Singapore races to clean up beaches after oil spill

Singapore authorities are scrambling to clean up a major oil spill that has blackened the city-state's southern coastline, days after a shipping accident.

On Friday, a Netherlands-flagged dredging boat crashed into a Singaporean fuel ship moored in the shipping straits off the nation.

Authorities said the dredger's loss of engine power led it to drift into the Singaporean vessel, puncturing its oil tank.

At least half the oil in its tank, about 400 tonnes, spilled out, with large quantities washed ashore.

"The allision caused a rupture of one of the Marine Honour's oil cargo tanks, and its contents of low-sulphur fuel oil were released to the sea," Singapore maritime and environment agencies said in a joint statement.

Visitors to some of the beach clubs on the popular resort island of Sentosa reported the water was still dark and oily and a smell lingered three days after the incident.

Swimming and other sea activities are prohibited for now in Sentosa, while several beaches across the country are closed until further notice.

There are concerns for wildlife - with reports from responders of sea snails and other creatures coated in oil.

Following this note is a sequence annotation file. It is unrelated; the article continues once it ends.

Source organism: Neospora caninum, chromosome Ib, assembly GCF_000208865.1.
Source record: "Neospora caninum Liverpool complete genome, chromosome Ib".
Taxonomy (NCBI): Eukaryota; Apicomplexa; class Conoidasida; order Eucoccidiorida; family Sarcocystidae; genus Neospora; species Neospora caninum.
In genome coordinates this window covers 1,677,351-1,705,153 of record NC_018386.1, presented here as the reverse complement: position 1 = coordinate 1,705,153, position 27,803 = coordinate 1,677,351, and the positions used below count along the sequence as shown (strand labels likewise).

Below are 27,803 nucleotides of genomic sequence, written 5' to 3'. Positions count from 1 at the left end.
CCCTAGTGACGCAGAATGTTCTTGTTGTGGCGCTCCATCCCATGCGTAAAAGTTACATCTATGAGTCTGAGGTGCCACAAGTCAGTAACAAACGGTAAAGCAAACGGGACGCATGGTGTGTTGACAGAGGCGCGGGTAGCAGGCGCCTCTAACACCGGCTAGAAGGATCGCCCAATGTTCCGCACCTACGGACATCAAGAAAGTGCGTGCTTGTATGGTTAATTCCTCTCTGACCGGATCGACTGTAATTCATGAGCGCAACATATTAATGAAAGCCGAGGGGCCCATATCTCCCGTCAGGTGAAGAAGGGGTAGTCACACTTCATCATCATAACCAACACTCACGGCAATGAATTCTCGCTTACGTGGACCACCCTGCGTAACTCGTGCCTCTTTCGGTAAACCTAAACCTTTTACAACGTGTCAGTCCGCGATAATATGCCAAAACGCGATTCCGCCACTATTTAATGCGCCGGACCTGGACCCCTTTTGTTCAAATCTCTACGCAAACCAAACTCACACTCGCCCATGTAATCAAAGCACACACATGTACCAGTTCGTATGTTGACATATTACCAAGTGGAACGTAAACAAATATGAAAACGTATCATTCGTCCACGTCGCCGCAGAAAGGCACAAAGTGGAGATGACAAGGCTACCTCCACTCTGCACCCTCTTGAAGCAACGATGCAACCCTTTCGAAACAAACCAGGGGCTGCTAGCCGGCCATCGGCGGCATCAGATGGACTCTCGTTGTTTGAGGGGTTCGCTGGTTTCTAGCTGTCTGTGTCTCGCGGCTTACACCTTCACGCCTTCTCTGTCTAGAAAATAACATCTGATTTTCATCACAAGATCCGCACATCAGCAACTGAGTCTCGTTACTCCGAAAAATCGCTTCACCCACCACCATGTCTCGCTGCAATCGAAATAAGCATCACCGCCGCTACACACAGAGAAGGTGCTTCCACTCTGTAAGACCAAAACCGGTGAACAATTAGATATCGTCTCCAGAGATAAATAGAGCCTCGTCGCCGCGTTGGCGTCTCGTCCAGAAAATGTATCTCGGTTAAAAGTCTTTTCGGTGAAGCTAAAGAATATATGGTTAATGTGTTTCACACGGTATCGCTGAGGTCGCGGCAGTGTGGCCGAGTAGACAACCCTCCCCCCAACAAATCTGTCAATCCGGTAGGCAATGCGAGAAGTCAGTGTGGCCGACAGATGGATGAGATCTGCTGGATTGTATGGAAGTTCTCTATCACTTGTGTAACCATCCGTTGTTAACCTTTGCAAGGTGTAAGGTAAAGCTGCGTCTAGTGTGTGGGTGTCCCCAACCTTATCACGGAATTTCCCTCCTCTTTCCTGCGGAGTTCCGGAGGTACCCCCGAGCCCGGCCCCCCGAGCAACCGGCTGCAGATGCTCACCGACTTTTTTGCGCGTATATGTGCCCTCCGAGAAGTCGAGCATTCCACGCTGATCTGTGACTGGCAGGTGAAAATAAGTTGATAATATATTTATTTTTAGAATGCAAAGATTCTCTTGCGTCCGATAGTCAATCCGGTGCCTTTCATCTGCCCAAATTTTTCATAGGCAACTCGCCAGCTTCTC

However, initial biodiversity surveys have come back with no major damage reported.

“No significant impact to marine biodiversity had been observed, though oil was observed on the roots of some mangrove plants in the area," Dr Karenne Tun from the National Parks Board told the city's Straits Times newspaper.

However volunteers taking part in the clean up say it could still be too early to tell.

"It is a good sign that we did not see any wildlife in distress today, but we will have to monitor the situation. It could take a while before we see the true impacts from the oil spill," Kua Kay Yaw told the newspaper.

About 1,500 people have volunteered to help with the clean-up, the Singaporean government said.

But most of the work is being carried out by contracted workers - with several seen on the sands of Sentosa on Sunday, shovelling blackened heaps and picking through the oily surf.

On Monday morning, a staff member at a beach club metres away from the tourist beach said the water was "still black"

"The beach is open but you just can't go into the water, it's still not clean," Siobhan Chan told the BBC.

The government says it has deployed about 1.5km of oil-absorbent container booms near the beaches as well as off public park waterways at East Coast Park, West Coast Park and Labrador Nature Reserve.

The operation on the water to clean up the spill has also involved spraying dispersant chemicals to "break down the surface oil into droplets to enhance biodegration", the joint statement from authorities read.

But such treated oil suspended in water could still be "carried by tidal currents to coastlines".

Authorities said "oil sheen" had also been detected in the waters surrounding the protected Sisters' Islands Marine Park, which is closed to the public for coral reef and marine life protection.

Singapore is a major shipping and fuel bunkering hub - and hundreds of ships dot the city state's southern coastline.


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